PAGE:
Tin Kam Ho
Tin Kam Ho (何天琴) is a computer scientist at IBM Watson with contributions to machine learning, data mining, and classification. Ho is noted for introducing random decision forests in 1995, and for her pioneering work in ensemble learning and data complexity analysis. She is an IEEE fellow and IAPR fellow.
Career and research
Since 2014 Tin Kam Ho has been a research scientist in Artificial Intelligence at IBM. Previously she led the Statistics and Learning Research Department of Bell Labs at Murray Hill, NJ. She pioneered research in multiple classifier systems, random decision forests, and data complexity analysis, and pursued applications of automatic learning in reading systems and many areas of science and engineering. She also led major efforts on modeling and monitoring large-scale optical transmission systems. Later she worked on wireless geo-location, video surveillance, smart grid data mining, user profiling, customer experience modeling, and analysis of diagnostic processes. Her contributions were recognized by a Bell Labs President's Gold Award and two Bell Labs Teamwork Awards, a Young Scientist Award from ICDAR in 1999, and the 2008 Pierre Devijver Award for Statistical Pattern Recognition. She served as Editor-in-chief of the journal Pattern Recognition Letters in 2004-2010, and in earlier years as Associate Editor for PAMI, Pattern Recognition, Editor for Int. J. on Document Analysis and Recognition, as well as guest editors for other publications.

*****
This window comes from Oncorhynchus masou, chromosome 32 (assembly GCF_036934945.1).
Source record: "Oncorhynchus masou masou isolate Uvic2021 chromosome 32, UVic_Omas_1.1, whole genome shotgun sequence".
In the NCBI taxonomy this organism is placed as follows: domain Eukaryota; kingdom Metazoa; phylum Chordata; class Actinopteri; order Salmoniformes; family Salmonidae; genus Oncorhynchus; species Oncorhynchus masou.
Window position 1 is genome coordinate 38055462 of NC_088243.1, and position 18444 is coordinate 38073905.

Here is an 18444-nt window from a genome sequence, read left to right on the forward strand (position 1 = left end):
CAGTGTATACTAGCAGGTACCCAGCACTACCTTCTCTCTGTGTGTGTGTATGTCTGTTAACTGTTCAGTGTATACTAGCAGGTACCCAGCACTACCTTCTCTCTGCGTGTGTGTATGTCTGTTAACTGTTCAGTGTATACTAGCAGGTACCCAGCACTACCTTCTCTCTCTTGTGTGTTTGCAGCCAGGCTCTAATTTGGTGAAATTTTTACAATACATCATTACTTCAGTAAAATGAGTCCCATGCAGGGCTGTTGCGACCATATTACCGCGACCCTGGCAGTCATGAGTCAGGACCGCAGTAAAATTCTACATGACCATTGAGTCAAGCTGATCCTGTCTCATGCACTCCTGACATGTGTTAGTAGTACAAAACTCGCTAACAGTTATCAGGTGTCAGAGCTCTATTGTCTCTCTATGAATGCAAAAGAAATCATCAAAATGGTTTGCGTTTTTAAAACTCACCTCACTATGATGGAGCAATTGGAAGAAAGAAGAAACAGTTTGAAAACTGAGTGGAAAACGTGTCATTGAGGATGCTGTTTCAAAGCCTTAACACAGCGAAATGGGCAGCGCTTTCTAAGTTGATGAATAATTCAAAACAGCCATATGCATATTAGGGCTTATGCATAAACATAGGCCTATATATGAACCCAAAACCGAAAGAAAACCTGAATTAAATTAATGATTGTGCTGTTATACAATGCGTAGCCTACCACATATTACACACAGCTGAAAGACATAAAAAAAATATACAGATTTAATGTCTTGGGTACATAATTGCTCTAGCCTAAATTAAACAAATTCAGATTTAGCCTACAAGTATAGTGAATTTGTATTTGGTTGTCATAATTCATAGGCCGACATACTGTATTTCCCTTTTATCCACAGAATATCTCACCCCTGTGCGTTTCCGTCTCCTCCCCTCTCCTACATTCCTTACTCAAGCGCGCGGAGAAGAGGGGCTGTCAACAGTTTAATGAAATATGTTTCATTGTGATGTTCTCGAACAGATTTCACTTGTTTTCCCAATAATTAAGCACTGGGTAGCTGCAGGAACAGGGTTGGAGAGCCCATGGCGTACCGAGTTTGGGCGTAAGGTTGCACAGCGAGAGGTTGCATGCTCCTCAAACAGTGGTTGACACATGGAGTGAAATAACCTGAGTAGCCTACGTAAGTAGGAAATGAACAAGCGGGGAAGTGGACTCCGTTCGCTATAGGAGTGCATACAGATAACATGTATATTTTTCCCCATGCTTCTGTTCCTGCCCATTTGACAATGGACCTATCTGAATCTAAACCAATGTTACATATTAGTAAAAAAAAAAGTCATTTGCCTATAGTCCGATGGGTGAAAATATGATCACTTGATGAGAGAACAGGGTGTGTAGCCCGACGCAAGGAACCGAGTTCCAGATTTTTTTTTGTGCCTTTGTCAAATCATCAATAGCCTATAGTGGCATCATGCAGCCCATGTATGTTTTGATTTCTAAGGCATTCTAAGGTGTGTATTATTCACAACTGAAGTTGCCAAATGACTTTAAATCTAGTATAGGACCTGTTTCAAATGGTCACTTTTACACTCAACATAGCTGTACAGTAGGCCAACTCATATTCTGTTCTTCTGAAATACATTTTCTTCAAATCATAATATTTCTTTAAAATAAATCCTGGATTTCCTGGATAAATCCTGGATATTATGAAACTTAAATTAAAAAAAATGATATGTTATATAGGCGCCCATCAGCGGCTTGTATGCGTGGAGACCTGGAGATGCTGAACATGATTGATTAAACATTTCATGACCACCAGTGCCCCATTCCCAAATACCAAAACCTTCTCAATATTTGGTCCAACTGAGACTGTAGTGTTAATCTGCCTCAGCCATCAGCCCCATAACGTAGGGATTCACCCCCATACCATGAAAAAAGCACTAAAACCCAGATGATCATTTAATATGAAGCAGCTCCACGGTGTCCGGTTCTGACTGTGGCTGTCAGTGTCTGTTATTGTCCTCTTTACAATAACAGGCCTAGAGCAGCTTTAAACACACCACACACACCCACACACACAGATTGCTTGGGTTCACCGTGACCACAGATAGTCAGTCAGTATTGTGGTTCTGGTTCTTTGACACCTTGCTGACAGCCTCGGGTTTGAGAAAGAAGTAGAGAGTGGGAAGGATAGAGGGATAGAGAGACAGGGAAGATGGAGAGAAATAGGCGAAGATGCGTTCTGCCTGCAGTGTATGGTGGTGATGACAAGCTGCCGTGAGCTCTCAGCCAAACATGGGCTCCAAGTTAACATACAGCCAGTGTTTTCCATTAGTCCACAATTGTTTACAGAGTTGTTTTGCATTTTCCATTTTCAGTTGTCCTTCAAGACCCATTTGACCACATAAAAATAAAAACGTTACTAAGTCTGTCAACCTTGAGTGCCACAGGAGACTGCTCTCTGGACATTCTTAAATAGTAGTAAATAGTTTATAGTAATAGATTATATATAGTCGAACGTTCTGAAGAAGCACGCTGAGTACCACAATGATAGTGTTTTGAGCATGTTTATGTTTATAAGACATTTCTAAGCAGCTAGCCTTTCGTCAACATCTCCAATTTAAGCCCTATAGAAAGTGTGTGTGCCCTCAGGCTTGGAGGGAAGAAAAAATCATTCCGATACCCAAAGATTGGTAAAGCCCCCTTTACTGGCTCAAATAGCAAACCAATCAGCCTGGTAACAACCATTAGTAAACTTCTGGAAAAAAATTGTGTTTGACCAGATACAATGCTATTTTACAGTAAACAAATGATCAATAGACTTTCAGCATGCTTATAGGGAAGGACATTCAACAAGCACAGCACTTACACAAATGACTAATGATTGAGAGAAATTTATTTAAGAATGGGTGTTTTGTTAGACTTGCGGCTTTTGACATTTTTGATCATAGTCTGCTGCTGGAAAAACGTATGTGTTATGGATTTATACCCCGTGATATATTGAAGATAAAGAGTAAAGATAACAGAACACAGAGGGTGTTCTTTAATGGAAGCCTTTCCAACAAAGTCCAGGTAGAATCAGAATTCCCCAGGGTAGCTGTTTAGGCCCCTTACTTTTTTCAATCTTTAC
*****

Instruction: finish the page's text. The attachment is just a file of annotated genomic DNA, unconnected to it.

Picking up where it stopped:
- "Tin Kam Ho - IBM". researcher.watson.ibm.com. 2016-07-25. Retrieved 2018-01-29.
- Ho, Tin Kam (August 1995). "Random decision forests". Proceedings of 3rd International Conference on Document Analysis and Recognition. 1: 278–282 vol.1. doi:10.1109/ICDAR.1995.598994. ISBN 978-0-8186-7128-9.
- Ho, Tin Kam (1992). "A theory of multiple classifier systems and its application to visual word recognition". Cite journal requires
- Ho, Tin Kam (January 2014). "Knowledge from patterns: from the mail sorting facility to a world of connected devices" (PDF). IAPR Newsletter. 36:1: 5–7.
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